(Roughly) Daily

Posts Tagged ‘endocrinology

When hunger won’t wait…

 

“For when you need a snack before tonight’s suicide attempt…”

From LiarTownUSA, via the always-riveting Richard Kadrey’s Damn Tumblr.

###

As we contemplate culinary curiosity, we might send prickly birthday greetings to James Bertram Collip; he was born on this date in 1892.  A pioneering endocrinologist, Collip was a leader of the Toronto team that isolated insulin (in 1921) and developed it for clinical use.  Later in his career he isolated the parathyroid hormone and established a bioassay for measuring serum calcium.

 source

Written by LW

November 20, 2013 at 1:01 am

“… like a dog’s walking on his hinder legs. It is not done well; but you are surprised to find it done at all”*…

Dr. James Porter of Swedish Hospital in Seattle did the video below– in which the da Vinci surgical robot (pictured above with someone who is not Dr. Porter) folds and flies a paper airplane– to demonstrate how delicately it can work.

Still, as one worries that yet another traditionally-human domain is being colonized by machines, one can console oneself that the da Vinci can’t even think about doing spitballs.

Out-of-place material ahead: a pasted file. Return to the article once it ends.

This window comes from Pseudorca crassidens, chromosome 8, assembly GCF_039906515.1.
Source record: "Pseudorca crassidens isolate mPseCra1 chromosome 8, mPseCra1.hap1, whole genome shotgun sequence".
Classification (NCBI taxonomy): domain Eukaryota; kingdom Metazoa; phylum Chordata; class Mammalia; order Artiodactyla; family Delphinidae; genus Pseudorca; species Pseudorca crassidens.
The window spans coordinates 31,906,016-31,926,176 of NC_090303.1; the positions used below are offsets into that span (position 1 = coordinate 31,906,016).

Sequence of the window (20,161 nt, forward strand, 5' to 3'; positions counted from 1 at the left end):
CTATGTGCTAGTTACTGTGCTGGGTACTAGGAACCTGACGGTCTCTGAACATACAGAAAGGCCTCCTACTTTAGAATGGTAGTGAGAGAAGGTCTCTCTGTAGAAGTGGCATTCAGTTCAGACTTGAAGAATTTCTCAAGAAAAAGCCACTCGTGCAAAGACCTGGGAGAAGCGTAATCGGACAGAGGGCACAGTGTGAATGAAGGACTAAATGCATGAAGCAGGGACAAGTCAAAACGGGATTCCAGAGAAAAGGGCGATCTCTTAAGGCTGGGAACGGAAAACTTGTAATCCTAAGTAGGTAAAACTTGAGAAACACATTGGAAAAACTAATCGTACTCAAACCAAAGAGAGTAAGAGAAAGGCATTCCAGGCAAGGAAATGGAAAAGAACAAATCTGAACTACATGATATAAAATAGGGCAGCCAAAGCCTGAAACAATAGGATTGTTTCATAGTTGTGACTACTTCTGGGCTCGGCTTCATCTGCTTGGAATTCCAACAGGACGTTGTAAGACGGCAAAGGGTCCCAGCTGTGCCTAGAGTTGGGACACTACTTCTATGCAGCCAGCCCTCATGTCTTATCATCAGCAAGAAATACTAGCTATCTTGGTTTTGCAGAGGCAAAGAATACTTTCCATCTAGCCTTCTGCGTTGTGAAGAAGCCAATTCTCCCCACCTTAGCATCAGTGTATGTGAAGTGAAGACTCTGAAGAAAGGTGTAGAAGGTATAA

[TotH to Nerdist]

* Samuel Johnson, 1763

 

As we wonder wistfully if the robotic anesthesiologist looks like a vending machine, we might wish a incisive Happy Birthday to Harvey Cushing, “father of modern neurosurgery”; he was born on this date in 1869.  Cushing is rightly remembered for such advances as the use of x-rays and physiological saline as irrigation during surgery, the founding the clinical specialty of endocrinology (and the discovery of the pituitary as the master hormone gland), the anesthesia record, and the identification of the physiological consequences of increased intracranial pressure.  But he is probably most renown for developing microsurgery to treat aneurysms and for effectively founding the new discipline of neurosurgery.  (That said, there are those who believe that he should be best remembered for introducing blood pressure measurement to North America, and still others who believe that it should be for the Pulitzer Prize he won for his biography of Sir William Osler.)

Edmund Tarbell’s portrait of Cushing (source)

 

%d bloggers like this: